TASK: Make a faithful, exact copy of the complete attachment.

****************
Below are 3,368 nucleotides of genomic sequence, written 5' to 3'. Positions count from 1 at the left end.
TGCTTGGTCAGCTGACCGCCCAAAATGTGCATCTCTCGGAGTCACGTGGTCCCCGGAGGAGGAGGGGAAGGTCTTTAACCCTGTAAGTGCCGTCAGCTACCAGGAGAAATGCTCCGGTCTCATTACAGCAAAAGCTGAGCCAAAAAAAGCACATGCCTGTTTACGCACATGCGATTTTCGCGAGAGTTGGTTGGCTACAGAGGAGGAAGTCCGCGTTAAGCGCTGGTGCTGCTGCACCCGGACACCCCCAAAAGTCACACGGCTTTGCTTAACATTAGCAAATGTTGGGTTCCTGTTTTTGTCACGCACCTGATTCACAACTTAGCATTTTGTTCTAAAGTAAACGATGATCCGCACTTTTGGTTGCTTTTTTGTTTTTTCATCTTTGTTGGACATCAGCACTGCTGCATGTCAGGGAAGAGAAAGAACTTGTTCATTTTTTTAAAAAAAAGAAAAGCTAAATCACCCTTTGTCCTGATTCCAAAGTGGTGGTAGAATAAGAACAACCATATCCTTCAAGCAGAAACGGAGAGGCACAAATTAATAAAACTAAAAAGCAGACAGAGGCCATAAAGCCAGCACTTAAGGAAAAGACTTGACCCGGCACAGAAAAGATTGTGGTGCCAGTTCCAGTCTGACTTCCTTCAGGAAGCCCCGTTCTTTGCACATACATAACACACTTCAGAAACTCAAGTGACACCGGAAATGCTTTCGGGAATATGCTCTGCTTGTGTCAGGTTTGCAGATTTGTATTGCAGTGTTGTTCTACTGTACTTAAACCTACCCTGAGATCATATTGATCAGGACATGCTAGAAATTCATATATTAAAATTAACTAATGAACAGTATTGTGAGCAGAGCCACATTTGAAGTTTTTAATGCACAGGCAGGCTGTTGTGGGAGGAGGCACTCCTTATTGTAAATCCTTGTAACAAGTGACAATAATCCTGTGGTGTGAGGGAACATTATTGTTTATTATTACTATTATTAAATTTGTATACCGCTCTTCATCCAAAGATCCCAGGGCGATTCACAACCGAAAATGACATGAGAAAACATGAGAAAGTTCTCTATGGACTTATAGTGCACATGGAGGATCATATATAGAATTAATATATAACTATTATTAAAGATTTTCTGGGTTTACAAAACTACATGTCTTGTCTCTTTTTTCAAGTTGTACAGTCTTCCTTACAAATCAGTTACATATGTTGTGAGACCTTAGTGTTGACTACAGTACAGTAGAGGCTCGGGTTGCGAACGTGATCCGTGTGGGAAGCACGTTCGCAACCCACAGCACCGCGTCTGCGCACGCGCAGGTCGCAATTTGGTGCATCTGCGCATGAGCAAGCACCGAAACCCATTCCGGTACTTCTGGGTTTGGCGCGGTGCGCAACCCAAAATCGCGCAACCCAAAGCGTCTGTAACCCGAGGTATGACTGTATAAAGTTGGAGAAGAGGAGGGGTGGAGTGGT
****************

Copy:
Below are 3,368 nucleotides of genomic sequence, written 5' to 3'. Positions count from 1 at the left end.
TGCTTGGTCAGCTGACCGCCCAAAATGTGCATCTCTCGGAGTCACGTGGTCCCCGGAGGAGGAGGGGAAGGTCTTTAACCCTGTAAGTGCCGTCAGCTACCAGGAGAAATGCTCCGGTCTCATTACAGCAAAAGCTGAGCCAAAAAAAGCACATGCCTGTTTACGCACATGCGATTTTCGCGAGAGTTGGTTGGCTACAGAGGAGGAAGTCCGCGTTAAGCGCTGGTGCTGCTGCACCCGGACACCCCCAAAAGTCACACGGCTTTGCTTAACATTAGCAAATGTTGGGTTCCTGTTTTTGTCACGCACCTGATTCACAACTTAGCATTTTGTTCTAAAGTAAACGATGATCCGCACTTTTGGTTGCTTTTTTGTTTTTTCATCTTTGTTGGACATCAGCACTGCTGCATGTCAGGGAAGAGAAAGAACTTGTTCATTTTTTTAAAAAAAAGAAAAGCTAAATCACCCTTTGTCCTGATTCCAAAGTGGTGGTAGAATAAGAACAACCATATCCTTCAAGCAGAAACGGAGAGGCACAAATTAATAAAACTAAAAAGCAGACAGAGGCCATAAAGCCAGCACTTAAGGAAAAGACTTGACCCGGCACAGAAAAGATTGTGGTGCCAGTTCCAGTCTGACTTCCTTCAGGAAGCCCCGTTCTTTGCACATACATAACACACTTCAGAAACTCAAGTGACACCGGAAATGCTTTCGGGAATATGCTCTGCTTGTGTCAGGTTTGCAGATTTGTATTGCAGTGTTGTTCTACTGTACTTAAACCTACCCTGAGATCATATTGATCAGGACATGCTAGAAATTCATATATTAAAATTAACTAATGAACAGTATTGTGAGCAGAGCCACATTTGAAGTTTTTAATGCACAGGCAGGCTGTTGTGGGAGGAGGCACTCCTTATTGTAAATCCTTGTAACAAGTGACAATAATCCTGTGGTGTGAGGGAACATTATTGTTTATTATTACTATTATTAAATTTGTATACCGCTCTTCATCCAAAGATCCCAGGGCGATTCACAACCGAAAATGACATGAGAAAACATGAGAAAGTTCTCTATGGACTTATAGTGCACATGGAGGATCATATATAGAATTAATATATAACTATTATTAAAGATTTTCTGGGTTTACAAAACTACATGTCTTGTCTCTTTTTTCAAGTTGTACAGTCTTCCTTACAAATCAGTTACATATGTTGTGAGACCTTAGTGTTGACTACAGTACAGTAGAGGCTCGGGTTGCGAACGTGATCCGTGTGGGAAGCACGTTCGCAACCCACAGCACCGCGTCTGCGCACGCGCAGGTCGCAATTTGGTGCATCTGCGCATGAGCAAGCACCGAAACCCATTCCGGTACTTCTGGGTTTGGCGCGGTGCGCAACCCAAAATCGCGCAACCCAAAGCGTCTGTAACCCGAGGTATGACTGTATAAAGTTGGAGAAGAGGAGGGGTGGAGTGGT